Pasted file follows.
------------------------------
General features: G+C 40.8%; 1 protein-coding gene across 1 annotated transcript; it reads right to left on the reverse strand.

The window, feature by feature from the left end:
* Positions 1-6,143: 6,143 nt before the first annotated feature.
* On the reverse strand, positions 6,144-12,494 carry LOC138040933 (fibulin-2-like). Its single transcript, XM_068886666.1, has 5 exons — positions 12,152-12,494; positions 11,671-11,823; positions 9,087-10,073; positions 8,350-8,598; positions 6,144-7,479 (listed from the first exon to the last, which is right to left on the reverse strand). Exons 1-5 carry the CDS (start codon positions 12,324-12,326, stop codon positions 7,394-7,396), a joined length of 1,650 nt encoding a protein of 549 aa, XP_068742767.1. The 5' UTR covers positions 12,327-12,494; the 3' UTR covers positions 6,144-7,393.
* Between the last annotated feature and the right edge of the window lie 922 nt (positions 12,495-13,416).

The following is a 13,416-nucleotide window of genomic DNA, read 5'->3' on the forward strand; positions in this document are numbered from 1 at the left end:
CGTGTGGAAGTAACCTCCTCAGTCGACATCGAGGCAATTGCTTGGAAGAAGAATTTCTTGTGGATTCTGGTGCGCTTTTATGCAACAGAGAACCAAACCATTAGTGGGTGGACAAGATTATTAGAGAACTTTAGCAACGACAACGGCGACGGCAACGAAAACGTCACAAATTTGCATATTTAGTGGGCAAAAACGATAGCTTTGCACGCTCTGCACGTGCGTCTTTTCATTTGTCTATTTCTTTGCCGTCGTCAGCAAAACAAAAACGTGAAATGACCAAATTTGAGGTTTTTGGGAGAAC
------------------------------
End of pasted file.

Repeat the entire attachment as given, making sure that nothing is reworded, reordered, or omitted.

General features: G+C 40.8%; 1 protein-coding gene across 1 annotated transcript; it reads right to left on the reverse strand.

The window, feature by feature from the left end:
* Positions 1-6,143: 6,143 nt before the first annotated feature.
* On the reverse strand, positions 6,144-12,494 carry LOC138040933 (fibulin-2-like). Its single transcript, XM_068886666.1, has 5 exons — positions 12,152-12,494; positions 11,671-11,823; positions 9,087-10,073; positions 8,350-8,598; positions 6,144-7,479 (listed from the first exon to the last, which is right to left on the reverse strand). Exons 1-5 carry the CDS (start codon positions 12,324-12,326, stop codon positions 7,394-7,396), a joined length of 1,650 nt encoding a protein of 549 aa, XP_068742767.1. The 5' UTR covers positions 12,327-12,494; the 3' UTR covers positions 6,144-7,393.
* Between the last annotated feature and the right edge of the window lie 922 nt (positions 12,495-13,416).

The following is a 13,416-nucleotide window of genomic DNA, read 5'->3' on the forward strand; positions in this document are numbered from 1 at the left end:
CGTGTGGAAGTAACCTCCTCAGTCGACATCGAGGCAATTGCTTGGAAGAAGAATTTCTTGTGGATTCTGGTGCGCTTTTATGCAACAGAGAACCAAACCATTAGTGGGTGGACAAGATTATTAGAGAACTTTAGCAACGACAACGGCGACGGCAACGAAAACGTCACAAATTTGCATATTTAGTGGGCAAAAACGATAGCTTTGCACGCTCTGCACGTGCGTCTTTTCATTTGTCTATTTCTTTGCCGTCGTCAGCAAAACAAAAACGTGAAATGACCAAATTTGAGGTTTTTGGGAGAAC